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Trade Union movementfs duty and possibilities as viewed from the etent cityf movement for laid-off temporary agency workers

INOUE Hisashi
Deputy Secretary-General
National Confederation of Trade Unions (Zenroren)

We took the initiative toward the end of 2008 in opening a gtent cityh to provide shelters for temporary workers who had lost homes as well as jobs. It was a product of the rapidly growing struggle against unilateral layoffs of temporary agency workers and for the Worker Dispatch Law to be revised, rather than a well-planned union initiative. In fact, we had been urged and compelled to put all energy in this project. With the problem remaining unsolved, we still have many things to do on this issue and therefore are unable to sit down to make calm analysis of what we have been doing. Nevertheless, as a person who was deeply involved in the gtent cityh project, I thought I should look back on this work and think about the union movement as viewed from this movement for laid-off temporary workers.

What compelled us to open a gtent cityh

On December 4, 2008, we held a rally at Hibiya Amphitheater to demand a fundamental overhaul of the current Worker Dispatch Law. Shortly after the successful rally, lawyer NATSUME Ichiro (member of the Labor Lawyers Association) said, gCan we go without rescuing drowning people?h This was a timely question.

ʐ^Newspaper and television news almost every day reported about corporations laying off temporary agency workers and fixed-term contract workers amid an economic downturn triggered by a global financial crisis that started in the United States. The effort of those dismissed temporary and other contingent workers to form their unions to fight for jobs began to spread rapidly. On December 3, fixed-term contract workers at Isuzu Motors founded their unions affiliated with the All-Japan Metal and Information Machinery Workersf Unions (JMIU). In a rare move, NHK -Japanfs public broadcaster- and other media gave wide coverage to their unionization. In the rally on the following day at Hibiya Amphitheater, participants were united, full of enthusiasm for the struggle. Speakers included those who had been laid off as temporary workers. One said, gLarge corporations must be held responsible for securing our jobs.h Another said, gI want to be alive on New Yearfs Day.h No one in the rally cared about the bitter cold.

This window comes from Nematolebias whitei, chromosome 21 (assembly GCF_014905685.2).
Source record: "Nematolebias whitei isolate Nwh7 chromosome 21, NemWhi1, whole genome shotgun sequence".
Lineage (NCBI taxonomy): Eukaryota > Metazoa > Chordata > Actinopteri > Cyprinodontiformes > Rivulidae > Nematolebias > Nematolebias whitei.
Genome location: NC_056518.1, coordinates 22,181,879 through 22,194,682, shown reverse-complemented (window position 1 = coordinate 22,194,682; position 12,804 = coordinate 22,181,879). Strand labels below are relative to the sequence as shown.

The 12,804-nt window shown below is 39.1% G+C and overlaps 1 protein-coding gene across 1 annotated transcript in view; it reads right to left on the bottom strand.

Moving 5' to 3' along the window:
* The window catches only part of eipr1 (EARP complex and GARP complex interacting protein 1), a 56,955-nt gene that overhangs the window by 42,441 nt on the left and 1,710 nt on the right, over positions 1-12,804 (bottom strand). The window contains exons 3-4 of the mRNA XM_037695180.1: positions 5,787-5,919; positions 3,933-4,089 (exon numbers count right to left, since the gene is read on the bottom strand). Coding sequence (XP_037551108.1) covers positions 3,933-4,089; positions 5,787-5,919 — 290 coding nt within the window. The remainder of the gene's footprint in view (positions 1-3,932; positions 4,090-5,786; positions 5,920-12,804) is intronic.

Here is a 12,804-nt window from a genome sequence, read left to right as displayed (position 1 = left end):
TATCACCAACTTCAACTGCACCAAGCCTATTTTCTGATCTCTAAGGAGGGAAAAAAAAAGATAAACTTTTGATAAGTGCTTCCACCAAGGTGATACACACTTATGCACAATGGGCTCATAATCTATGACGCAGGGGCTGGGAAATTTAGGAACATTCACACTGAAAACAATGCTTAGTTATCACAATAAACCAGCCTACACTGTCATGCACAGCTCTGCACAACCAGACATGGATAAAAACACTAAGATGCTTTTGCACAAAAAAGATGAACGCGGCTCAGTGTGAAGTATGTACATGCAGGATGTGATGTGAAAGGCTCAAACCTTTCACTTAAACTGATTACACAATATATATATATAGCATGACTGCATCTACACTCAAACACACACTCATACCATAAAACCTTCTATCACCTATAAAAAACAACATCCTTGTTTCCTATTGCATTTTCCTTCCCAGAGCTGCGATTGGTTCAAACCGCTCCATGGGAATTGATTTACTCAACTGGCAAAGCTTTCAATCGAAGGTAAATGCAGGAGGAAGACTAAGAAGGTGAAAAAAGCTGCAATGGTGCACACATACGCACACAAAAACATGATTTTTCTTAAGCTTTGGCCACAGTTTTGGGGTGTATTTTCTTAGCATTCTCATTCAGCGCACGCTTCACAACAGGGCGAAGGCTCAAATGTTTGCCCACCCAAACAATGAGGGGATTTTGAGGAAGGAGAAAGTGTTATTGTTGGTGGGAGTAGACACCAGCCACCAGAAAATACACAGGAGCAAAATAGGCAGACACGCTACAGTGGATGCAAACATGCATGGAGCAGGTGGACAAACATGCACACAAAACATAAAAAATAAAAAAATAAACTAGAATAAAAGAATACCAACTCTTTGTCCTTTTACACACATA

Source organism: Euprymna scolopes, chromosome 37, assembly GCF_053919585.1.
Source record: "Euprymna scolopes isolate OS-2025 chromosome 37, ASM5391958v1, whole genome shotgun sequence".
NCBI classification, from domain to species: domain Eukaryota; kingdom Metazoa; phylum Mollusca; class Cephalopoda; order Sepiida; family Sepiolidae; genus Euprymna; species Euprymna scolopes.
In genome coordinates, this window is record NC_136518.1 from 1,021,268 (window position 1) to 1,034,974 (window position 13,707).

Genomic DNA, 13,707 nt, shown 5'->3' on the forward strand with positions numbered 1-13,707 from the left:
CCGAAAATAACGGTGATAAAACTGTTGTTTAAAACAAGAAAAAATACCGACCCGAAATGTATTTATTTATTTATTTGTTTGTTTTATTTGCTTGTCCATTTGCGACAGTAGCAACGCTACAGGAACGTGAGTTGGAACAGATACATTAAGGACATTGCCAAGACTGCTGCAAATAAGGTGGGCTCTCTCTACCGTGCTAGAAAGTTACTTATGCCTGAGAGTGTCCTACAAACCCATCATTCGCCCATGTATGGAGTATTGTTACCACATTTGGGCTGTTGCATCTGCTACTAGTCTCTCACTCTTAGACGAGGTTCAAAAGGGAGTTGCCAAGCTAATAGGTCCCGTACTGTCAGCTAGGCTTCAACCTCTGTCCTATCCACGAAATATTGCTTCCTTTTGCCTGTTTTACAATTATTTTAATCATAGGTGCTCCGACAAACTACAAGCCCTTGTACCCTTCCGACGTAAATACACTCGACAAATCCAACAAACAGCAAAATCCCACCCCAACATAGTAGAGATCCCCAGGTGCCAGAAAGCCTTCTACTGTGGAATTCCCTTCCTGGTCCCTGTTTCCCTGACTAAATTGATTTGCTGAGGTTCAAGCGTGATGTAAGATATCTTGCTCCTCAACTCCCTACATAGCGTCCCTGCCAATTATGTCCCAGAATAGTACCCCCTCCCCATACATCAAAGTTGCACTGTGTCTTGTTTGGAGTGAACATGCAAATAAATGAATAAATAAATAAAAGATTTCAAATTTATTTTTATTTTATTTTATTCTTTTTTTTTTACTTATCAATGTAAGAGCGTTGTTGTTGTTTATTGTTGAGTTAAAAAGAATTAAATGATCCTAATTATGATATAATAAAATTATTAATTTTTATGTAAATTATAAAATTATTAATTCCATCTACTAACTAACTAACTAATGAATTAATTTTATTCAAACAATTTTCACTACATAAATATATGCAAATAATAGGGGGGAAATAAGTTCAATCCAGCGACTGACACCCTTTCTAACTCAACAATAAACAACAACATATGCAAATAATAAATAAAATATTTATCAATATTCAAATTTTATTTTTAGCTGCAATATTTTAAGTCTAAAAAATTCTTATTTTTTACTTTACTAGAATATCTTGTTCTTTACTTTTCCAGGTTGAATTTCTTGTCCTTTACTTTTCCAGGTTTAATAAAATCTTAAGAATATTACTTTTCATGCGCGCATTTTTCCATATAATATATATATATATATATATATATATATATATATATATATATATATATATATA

Listening to lawyer Natsume and others speaking about the need to help those who were forced out of work and home, I frankly thought how burdensome it would be to engage in work to help them. It would be possible to provide hot meals and temporary accommodations to them during the New Year holidays. I had no idea as to what to do after that. It came to mind that it would be inevitable for us to confront the government if we are to rescue men and women who were denied the renewal of contracts as temporary workers or fixed-term contract workers.

That was the first issue we dealt with in a serious discussion launched by the gCommon Action for the Fundamental Revision of the Worker Dispatch Law,h which organized the December 4, 2008 Rally. This organizing committee consisted of trade unions from different national federations (Zenroren, Rengo, and Zenrokyo) and other labor groups as well as the Labor Lawyers Association. Representatives of these various organizations had heated discussions but were firmly united on the need to do something to help jobless workers in a state of homelessness.

On December 19, after lengthy discussions, they finally decided to open a gtent cityh for several days during the New Year holidays in Hibiya Park, which is in front of the Health, Labor and Welfare Ministry and also near the Imperial Palace so that we can let the government know the emergency situation involving people who lost jobs and became homeless at the same time. That was how we tried to urge the government to act to solve their problem.

The name of the tent city was gYear-end and New Year Shelter for Laid-Off Temporary Workers.h

We decided to seek cooperation from citizensf organizations that have experience in providing hot meals and welfare assistance to people in need and from lawyers. We asked lawyer UTSUNOMIYA Kenji to become ghonorary mayorh of the tent city and YUASA Makoto, a leader of the anti-poverty movement, to become the gmayor.h